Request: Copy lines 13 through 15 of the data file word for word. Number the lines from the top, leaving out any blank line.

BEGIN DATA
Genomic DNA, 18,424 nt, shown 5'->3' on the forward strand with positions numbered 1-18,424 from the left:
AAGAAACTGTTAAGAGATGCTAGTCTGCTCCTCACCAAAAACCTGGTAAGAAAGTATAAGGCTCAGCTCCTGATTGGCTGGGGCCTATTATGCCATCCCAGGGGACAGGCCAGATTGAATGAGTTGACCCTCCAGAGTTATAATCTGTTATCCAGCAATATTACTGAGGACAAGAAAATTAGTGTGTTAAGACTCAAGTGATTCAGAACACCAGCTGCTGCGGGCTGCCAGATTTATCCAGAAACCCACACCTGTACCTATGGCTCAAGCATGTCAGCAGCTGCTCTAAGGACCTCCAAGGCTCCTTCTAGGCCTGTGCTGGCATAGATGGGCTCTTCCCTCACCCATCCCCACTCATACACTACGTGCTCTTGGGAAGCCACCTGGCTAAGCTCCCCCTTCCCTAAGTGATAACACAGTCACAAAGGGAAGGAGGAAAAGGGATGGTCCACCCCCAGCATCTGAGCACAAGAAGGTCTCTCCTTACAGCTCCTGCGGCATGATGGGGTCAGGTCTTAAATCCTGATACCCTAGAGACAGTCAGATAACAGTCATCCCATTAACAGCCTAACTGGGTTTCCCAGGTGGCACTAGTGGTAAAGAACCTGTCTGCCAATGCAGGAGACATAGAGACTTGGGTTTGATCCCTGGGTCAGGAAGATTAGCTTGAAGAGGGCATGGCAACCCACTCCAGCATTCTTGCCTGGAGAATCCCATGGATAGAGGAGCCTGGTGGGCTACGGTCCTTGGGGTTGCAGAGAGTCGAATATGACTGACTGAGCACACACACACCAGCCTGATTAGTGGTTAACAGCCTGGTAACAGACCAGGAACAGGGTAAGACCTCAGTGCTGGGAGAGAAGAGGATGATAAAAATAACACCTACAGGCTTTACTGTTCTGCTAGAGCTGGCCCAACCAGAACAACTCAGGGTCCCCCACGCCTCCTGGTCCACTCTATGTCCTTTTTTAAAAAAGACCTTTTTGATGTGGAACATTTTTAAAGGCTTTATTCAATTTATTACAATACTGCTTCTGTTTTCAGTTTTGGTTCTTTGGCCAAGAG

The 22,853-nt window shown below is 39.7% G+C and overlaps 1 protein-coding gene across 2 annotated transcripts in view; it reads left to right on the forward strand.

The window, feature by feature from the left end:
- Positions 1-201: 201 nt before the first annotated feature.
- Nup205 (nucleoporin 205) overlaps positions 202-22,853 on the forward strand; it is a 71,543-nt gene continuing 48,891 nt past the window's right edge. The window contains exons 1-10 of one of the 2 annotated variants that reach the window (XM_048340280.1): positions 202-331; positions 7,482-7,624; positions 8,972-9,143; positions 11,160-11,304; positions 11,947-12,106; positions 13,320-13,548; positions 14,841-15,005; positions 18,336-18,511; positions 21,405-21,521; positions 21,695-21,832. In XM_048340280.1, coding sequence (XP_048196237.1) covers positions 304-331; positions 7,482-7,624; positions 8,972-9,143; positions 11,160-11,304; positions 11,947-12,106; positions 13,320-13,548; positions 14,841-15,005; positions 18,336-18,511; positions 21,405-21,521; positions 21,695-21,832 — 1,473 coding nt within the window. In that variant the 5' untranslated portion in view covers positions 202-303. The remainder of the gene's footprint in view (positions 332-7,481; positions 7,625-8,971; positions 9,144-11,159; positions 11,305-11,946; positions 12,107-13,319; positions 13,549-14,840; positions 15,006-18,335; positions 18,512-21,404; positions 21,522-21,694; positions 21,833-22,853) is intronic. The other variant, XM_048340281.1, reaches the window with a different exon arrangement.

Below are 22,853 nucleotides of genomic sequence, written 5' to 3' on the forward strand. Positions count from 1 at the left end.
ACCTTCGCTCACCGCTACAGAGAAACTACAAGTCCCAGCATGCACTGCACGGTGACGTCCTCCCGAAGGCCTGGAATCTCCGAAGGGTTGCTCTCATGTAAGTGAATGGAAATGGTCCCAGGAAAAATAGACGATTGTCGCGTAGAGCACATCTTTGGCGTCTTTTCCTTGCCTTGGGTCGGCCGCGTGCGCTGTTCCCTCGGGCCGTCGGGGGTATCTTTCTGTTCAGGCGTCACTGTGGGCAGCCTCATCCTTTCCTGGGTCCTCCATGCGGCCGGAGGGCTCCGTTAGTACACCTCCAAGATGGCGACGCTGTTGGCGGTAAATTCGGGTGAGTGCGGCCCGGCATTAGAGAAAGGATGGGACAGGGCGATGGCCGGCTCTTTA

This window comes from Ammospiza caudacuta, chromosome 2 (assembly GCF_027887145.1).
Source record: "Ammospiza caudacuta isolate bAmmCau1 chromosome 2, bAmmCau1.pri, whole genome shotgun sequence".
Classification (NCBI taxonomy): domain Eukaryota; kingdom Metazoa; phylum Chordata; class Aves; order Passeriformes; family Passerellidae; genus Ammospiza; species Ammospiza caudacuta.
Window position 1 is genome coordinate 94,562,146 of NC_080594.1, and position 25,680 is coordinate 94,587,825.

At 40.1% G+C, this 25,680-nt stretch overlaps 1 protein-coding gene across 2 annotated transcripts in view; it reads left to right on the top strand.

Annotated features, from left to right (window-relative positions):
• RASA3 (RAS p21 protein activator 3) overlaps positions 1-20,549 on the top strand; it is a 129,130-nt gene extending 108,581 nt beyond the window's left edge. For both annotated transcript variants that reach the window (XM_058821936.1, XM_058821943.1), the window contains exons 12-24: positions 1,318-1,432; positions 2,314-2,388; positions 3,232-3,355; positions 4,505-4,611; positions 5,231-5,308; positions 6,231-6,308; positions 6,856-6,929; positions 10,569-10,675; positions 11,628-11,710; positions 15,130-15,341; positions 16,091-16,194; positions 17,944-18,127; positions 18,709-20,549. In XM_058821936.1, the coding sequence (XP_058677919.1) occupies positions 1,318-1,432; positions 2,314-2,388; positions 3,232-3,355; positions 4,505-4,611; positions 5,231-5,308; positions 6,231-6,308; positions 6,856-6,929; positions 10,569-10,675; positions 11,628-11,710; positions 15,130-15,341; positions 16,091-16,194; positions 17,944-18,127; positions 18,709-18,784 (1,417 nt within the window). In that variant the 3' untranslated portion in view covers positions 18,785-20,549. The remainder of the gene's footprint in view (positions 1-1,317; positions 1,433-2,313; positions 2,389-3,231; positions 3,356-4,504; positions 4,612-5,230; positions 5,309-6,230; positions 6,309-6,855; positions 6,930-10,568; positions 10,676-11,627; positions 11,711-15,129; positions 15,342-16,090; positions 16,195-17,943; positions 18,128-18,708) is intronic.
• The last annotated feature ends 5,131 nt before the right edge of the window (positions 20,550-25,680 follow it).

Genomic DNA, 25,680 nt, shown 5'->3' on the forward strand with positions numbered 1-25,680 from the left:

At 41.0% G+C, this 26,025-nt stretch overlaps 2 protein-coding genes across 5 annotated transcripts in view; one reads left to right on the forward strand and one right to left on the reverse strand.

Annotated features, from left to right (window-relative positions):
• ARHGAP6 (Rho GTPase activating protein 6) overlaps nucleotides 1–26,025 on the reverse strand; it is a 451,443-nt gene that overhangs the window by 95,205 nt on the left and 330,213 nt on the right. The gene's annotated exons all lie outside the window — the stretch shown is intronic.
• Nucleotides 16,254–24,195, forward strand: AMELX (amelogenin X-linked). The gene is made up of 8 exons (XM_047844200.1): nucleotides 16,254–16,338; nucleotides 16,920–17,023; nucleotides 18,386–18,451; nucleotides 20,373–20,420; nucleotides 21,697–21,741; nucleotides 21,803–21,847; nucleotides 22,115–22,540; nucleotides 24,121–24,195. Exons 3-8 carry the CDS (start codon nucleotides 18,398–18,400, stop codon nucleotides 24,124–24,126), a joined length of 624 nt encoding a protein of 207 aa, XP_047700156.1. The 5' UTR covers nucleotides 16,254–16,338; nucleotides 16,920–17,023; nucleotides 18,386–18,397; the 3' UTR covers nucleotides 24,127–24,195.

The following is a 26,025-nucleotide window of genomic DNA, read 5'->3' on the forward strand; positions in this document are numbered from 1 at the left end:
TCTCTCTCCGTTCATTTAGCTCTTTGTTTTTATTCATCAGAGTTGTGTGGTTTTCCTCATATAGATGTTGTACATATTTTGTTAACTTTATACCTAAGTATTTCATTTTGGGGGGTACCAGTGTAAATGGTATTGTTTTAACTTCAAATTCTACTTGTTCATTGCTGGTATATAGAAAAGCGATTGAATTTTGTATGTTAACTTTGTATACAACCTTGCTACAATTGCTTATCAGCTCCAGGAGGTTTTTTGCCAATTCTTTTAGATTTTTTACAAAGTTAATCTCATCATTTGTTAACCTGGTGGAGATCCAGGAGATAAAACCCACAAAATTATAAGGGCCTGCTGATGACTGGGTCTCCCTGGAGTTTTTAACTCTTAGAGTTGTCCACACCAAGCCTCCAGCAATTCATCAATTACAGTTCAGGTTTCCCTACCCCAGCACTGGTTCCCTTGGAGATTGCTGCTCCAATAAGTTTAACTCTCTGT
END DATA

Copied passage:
At 40.1% G+C, this 25,680-nt stretch overlaps 1 protein-coding gene across 2 annotated transcripts in view; it reads left to right on the top strand.

Annotated features, from left to right (window-relative positions):
• RASA3 (RAS p21 protein activator 3) overlaps positions 1-20,549 on the top strand; it is a 129,130-nt gene extending 108,581 nt beyond the window's left edge. For both annotated transcript variants that reach the window (XM_058821936.1, XM_058821943.1), the window contains exons 12-24: positions 1,318-1,432; positions 2,314-2,388; positions 3,232-3,355; positions 4,505-4,611; positions 5,231-5,308; positions 6,231-6,308; positions 6,856-6,929; positions 10,569-10,675; positions 11,628-11,710; positions 15,130-15,341; positions 16,091-16,194; positions 17,944-18,127; positions 18,709-20,549. In XM_058821936.1, the coding sequence (XP_058677919.1) occupies positions 1,318-1,432; positions 2,314-2,388; positions 3,232-3,355; positions 4,505-4,611; positions 5,231-5,308; positions 6,231-6,308; positions 6,856-6,929; positions 10,569-10,675; positions 11,628-11,710; positions 15,130-15,341; positions 16,091-16,194; positions 17,944-18,127; positions 18,709-18,784 (1,417 nt within the window). In that variant the 3' untranslated portion in view covers positions 18,785-20,549. The remainder of the gene's footprint in view (positions 1-1,317; positions 1,433-2,313; positions 2,389-3,231; positions 3,356-4,504; positions 4,612-5,230; positions 5,309-6,230; positions 6,309-6,855; positions 6,930-10,568; positions 10,676-11,627; positions 11,711-15,129; positions 15,342-16,090; positions 16,195-17,943; positions 18,128-18,708) is intronic.